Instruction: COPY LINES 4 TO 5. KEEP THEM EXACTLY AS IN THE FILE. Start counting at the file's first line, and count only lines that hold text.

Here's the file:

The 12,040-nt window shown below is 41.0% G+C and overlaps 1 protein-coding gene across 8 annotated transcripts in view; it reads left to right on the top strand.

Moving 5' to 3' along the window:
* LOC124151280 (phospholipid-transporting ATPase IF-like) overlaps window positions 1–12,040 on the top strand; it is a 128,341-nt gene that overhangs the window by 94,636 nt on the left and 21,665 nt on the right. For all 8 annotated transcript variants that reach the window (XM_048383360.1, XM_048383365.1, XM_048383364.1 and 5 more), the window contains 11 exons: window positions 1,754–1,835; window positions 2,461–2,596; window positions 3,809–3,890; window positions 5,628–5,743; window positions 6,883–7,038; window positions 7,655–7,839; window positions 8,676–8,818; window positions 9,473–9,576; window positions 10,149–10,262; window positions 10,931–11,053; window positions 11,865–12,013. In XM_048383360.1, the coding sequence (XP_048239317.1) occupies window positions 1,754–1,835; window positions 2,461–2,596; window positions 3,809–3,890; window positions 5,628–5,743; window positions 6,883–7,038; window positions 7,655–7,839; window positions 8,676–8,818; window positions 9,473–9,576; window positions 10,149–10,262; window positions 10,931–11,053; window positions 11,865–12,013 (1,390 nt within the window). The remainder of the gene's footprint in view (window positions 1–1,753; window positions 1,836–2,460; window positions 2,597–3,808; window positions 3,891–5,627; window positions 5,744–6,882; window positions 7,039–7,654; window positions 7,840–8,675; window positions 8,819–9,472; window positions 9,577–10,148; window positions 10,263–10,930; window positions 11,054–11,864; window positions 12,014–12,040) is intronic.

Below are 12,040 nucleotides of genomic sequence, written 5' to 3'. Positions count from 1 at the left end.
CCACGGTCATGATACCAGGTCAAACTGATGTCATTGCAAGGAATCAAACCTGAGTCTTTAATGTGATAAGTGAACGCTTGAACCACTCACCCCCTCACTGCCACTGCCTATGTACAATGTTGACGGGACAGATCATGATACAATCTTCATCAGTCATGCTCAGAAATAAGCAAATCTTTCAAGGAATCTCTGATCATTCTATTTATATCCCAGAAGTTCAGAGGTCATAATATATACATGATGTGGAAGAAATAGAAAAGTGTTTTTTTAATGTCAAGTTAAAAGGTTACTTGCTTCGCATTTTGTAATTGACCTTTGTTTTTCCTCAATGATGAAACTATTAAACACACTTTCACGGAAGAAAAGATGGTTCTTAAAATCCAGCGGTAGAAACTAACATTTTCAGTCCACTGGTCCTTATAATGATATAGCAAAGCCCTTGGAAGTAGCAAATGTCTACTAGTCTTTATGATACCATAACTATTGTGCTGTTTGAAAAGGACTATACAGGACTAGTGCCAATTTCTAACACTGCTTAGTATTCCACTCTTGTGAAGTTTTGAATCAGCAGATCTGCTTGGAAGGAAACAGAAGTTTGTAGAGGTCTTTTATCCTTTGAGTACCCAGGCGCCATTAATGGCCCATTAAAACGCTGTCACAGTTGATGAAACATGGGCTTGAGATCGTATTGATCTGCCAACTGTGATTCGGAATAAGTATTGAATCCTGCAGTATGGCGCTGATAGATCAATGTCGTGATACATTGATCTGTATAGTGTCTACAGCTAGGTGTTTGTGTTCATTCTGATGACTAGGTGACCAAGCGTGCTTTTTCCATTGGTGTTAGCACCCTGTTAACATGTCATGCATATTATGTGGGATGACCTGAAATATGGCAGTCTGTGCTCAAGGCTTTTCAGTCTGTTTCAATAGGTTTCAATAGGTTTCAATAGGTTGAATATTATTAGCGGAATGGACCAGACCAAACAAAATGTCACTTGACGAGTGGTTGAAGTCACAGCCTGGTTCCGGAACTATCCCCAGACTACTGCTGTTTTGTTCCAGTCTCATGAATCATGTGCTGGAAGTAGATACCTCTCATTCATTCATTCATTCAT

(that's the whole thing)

Below are 12,040 nucleotides of genomic sequence, written 5' to 3'. Positions count from 1 at the left end.
CCACGGTCATGATACCAGGTCAAACTGATGTCATTGCAAGGAATCAAACCTGAGTCTTTAATGTGATAAGTGAACGCTTGAACCACTCACCCCCTCACTGCCACTGCCTATGTACAATGTTGACGGGACAGATCATGATACAATCTTCATCAGTCATGCTCAGAAATAAGCAAATCTTTCAAGGAATCTCTGATCATTCTATTTATATCCCAGAAGTTCAGAGGTCATAATATATACATGATGTGGAAGAAATAGAAAAGTGTTTTTTTAATGTCAAGTTAAAAGGTTACTTGCTTCGCATTTTGTAATTGACCTTTGTTTTTCCTCAATGATGAAACTATTAAACACACTTTCACGGAAGAAAAGATGGTTCTTAAAATCCAGCGGTAGAAACTAACATTTTCAGTCCACTGGTCCTTATAATGATATAGCAAAGCCCTTGGAAGTAGCAAATGTCTACTAGTCTTTATGATACCATAACTATTGTGCTGTTTGAAAAGGACTATACAGGACTAGTGCCAATTTCTAACACTGCTTAGTATTCCACTCTTGTGAAGTTTTGAATCAGCAGATCTGCTTGGAAGGAAACAGAAGTTTGTAGAGGTCTTTTATCCTTTGAGTACCCAGGCGCCATTAATGGCCCATTAAAACGCTGTCACAGTTGATGAAACATGGGCTTGAGATCGTATTGATCTGCCAACTGTGATTCGGAATAAGTATTGAATCCTGCAGTATGGCGCTGATAGATCAATGTCGTGATACATTGATCTGTATAGTGTCTACAGCTAGGTGTTTGTGTTCATTCTGATGACTAGGTGACCAAGCGTGCTTTTTCCATTGGTGTTAGCACCCTGTTAACATGTCATGCATATTATGTGGGATGACCTGAAATATGGCAGTCTGTGCTCAAGGCTTTTCAGTCTGTTTCAATAGGTTTCAATAGGTTTCAATAGGTTGAATATTATTAGCGGAATGGACCAGACCAAACAAAATGTCACTTGACGAGTGGTTGAAGTCACAGCCTGGTTCCGGAACTATCCCCAGACTACTGCTGTTTTGTTCCAGTCTCATGAATCATGTGCTGGAAGTAGATACCTCTCATTCATTCATTCATTCAT